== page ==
Friday, November 28, 2014
GIVE THANKS FOR EVERYTHING--by Cheryl Pierson
Hi everyone. This is a blog post I wrote last a couple of years ago, and I've revised it and wanted to post it here at Once Upon a Word today, even though Thanksgiving WAS yesterday and it's a bit late. I hope you'll share some of your favorite memories and things you're thankful for in the comments section!
Our Thanksgiving holiday here in the USA is coming up next week. For the last several years, I have not “cooked” a big Thanksgiving dinner. With my daughter going to LA every year at that time so often, and my son grown and gone as well, there just wasn’t a need to make a big dinner.
Yes, my husband did complain. Every year. But he never offered to help with anything, either. In desperation, we tried different traditions—the “Festive Fajita Party Pack” from our nearest Mexican restaurant, which is wonderful, by the way; the “Smoked Turkey Dinner and Fixin’s” from a fantabulous barbecue place we love…but of course, it wasn’t the same.
This year, my daughter will be home with us, and she wants “the dinner.” I haven’t bought my turkey—or anything else. It’s still a week away. I’m not stressed, though. Let me tell you why.
I have the money in the bank to buy those groceries. So many people don’t. If I want to make sweet potato pie, I don’t have to skimp on the marshmallows. If I want to make turkey, I don’t have to worry about one brand being ten cents cheaper than the brand I really want. And best of all, I can buy both kinds of cranberry sauce, since I’m the only one in my family who really loves the whole berry kind. So I’m very thankful for the fact that I don’t have to worry about being able to provide the menu I want to make for this holiday dinner.
I have learned to cook pretty darn well. It wasn’t always this way, believe me. My mother was a wonderful cook, but being a child of the 60’s I couldn’t have cared less about learning from her. I was happy with a hamburger (which I did learn how to make for myself) and chips. I learned how to cook only after I got married—and there were quite a few trial and error “errors” that had to be tossed. They were unsalvageable. So, I’m glad that now I have learned through the years and am able to do the job right at this point.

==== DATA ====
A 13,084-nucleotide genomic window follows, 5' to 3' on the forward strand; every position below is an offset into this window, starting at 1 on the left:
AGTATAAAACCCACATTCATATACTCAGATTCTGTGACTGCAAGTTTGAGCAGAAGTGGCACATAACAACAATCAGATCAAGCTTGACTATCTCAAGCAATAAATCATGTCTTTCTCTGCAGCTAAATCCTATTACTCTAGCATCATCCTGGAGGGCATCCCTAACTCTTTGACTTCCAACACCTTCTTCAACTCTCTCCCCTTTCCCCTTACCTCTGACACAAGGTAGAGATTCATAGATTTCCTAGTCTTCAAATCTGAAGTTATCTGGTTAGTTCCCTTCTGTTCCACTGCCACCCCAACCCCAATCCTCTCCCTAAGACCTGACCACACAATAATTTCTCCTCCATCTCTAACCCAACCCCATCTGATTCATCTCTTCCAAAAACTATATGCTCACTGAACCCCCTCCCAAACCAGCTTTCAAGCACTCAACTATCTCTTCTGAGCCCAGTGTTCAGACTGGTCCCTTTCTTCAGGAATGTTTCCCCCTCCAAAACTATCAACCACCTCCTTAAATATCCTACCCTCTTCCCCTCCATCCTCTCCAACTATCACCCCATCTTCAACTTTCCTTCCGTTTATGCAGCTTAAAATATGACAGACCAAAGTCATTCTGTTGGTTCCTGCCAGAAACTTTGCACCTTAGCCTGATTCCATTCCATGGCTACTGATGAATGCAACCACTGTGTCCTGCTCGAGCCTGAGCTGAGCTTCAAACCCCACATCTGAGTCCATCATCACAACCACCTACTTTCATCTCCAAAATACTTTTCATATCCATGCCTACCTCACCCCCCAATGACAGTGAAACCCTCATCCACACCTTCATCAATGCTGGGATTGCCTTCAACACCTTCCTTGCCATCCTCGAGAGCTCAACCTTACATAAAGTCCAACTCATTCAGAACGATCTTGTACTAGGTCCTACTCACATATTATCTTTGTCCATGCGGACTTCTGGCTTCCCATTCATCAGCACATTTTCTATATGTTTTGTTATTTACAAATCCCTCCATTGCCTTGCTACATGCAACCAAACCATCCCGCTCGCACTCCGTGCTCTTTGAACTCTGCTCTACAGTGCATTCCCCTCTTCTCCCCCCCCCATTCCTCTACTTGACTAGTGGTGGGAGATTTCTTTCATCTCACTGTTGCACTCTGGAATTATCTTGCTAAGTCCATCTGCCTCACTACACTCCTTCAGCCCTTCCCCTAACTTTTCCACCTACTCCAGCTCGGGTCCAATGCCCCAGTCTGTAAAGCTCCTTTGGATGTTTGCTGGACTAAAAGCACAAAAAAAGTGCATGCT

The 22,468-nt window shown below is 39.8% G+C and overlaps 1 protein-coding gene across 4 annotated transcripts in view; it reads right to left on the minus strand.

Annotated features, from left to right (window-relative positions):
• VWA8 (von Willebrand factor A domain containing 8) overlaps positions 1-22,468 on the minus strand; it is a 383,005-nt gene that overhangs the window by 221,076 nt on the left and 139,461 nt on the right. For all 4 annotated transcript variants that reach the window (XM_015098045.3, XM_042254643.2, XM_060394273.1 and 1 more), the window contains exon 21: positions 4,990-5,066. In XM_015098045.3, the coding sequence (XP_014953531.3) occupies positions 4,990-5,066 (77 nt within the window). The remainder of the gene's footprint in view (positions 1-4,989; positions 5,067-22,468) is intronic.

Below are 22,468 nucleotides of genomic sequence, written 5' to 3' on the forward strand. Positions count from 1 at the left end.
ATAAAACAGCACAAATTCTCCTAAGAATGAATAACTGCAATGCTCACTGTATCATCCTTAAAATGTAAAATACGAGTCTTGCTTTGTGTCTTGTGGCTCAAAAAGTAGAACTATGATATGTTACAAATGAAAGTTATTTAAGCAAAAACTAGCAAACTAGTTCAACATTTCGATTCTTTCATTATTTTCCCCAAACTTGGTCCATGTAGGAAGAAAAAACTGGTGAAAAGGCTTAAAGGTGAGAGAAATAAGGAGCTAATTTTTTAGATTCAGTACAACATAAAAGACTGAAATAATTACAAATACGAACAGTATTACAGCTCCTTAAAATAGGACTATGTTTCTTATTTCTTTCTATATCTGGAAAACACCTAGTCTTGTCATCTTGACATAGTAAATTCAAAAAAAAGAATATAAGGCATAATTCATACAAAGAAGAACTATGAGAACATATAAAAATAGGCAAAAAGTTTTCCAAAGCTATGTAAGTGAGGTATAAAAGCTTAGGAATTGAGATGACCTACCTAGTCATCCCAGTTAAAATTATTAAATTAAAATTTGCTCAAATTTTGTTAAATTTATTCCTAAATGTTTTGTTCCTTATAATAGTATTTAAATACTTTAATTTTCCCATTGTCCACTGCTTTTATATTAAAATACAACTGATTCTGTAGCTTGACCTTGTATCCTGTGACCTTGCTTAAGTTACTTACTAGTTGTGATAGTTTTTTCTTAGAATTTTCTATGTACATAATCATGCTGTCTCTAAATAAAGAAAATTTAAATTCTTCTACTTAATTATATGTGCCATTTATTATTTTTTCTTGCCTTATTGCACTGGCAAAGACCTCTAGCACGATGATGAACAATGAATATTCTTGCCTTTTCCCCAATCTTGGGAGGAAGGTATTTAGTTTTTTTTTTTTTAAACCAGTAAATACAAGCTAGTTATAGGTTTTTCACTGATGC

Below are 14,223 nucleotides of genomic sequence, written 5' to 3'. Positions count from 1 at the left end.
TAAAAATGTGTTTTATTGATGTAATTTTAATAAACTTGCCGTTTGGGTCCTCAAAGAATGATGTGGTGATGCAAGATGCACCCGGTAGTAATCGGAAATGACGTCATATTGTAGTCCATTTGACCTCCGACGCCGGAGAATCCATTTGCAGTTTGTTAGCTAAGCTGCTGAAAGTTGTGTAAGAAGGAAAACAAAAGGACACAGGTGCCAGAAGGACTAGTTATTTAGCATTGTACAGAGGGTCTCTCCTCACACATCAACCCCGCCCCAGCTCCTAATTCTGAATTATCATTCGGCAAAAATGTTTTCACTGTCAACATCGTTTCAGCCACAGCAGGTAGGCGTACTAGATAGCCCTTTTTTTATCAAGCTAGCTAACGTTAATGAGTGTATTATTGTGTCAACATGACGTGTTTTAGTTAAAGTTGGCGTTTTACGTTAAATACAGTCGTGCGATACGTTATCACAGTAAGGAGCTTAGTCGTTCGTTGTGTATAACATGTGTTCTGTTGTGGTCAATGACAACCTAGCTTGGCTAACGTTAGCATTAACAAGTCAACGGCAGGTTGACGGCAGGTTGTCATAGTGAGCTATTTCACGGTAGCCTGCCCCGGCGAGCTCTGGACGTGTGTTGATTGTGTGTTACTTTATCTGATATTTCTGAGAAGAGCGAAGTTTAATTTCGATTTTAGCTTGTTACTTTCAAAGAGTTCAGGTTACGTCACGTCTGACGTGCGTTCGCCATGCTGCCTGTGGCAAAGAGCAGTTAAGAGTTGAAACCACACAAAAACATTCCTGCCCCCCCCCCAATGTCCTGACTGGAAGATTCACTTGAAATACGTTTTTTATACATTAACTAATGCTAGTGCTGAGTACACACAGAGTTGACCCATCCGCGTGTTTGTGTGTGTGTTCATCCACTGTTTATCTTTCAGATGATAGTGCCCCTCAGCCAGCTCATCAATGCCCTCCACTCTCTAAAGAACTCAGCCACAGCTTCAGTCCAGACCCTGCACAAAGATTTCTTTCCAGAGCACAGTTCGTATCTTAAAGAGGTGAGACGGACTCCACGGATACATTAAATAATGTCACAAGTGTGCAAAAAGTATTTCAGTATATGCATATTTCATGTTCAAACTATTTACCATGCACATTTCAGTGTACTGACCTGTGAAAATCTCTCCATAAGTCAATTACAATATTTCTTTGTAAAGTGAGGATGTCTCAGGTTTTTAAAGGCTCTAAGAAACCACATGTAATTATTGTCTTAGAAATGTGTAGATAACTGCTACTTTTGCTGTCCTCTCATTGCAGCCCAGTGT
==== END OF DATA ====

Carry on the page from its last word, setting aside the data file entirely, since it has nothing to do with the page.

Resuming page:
I have the physical ability to cook. This may seem like a little thing. We gripe and complain sometimes about having to fix a meal, but I promise you, one short walk through a nursing home will make you thankful for so many things. Seeing the older people there who would give anything to be able to prepare a meal once more, or go work in their gardens, makes me realize how much I have to be thankful for—even the simple preparation of a holiday meal takes on new meaning.
I have a wonderful family. And this year they are all going to be home for Thanksgiving! So many military men and women are far away from everything familiar in dangerous situations. Families separate as children grow up and move away. It’s not always possible to get home for the holidays. And many homeless men and women have no families to go to.
I have fantastic memories of growing up, all of us gathered around my grandmother’s table, or wherever we could manage to find a place to perch with our plates. We spilled out onto the porch, into the living room, eating in shifts. Of course, the men ate first. It was a huge gathering—my grandmother had eleven children. I have thirty-three cousins on my mother’s side of the family. When we were done there, we’d go to my dad’s side and visit. There were only eight cousins there, but two of them were boys and loved to play cowboys and Indians. What could be better? Another blessing to be thankful for—boy cousins who were just my age.
A good time was always had by all, and that was the holiday that brought everyone home to Granny’s house, even if they couldn’t come at Christmas. I had a cousin, Julie, who was a few months older than I. She was my “partner in crime”.
One Thanksgiving, we spotted a package of six Milky Way candy bars in the refrigerator—our favorite. With everything going on, we managed to sneak the package out, and she hid it in her jacket. We made it out the door and into the nearby woods. This was quite a trick since she had three younger siblings at the time. We ate those candy bars, three each. I can tell you, I was feeling sick when I ate that last bite. But we were so proud of ourselves for managing to get them out undetected and to actually be alone to commit the rest of the crime.
MY AUNT JOYCE IN HER NAVY UNIFORM--WWII
When we got back to the house, our Aunt Joyce was beside herself. It turned out, she had bought those candy bars for a specific purpose—to make her “Mississippi Mud Slide Cake” that two of her brothers-in-law had requested. Of course, as eleven-year-old children, we’d never even thought that the candy bars might be needed for a recipe. We laugh about it now, but at the time, it was serious stuff.
These are only a few of the “everyday” things that I’m so thankful for. This is really just the tip of the iceberg. When we think of everything we have in this beautiful world, it’s impossible to make a list of things to be thankful for, isn’t it?
What are you thankful for this holiday? Do you have a favorite memory to share?
HAPPY THANKSGIVING, EVERYONE!
Posted by Cheryl Pierson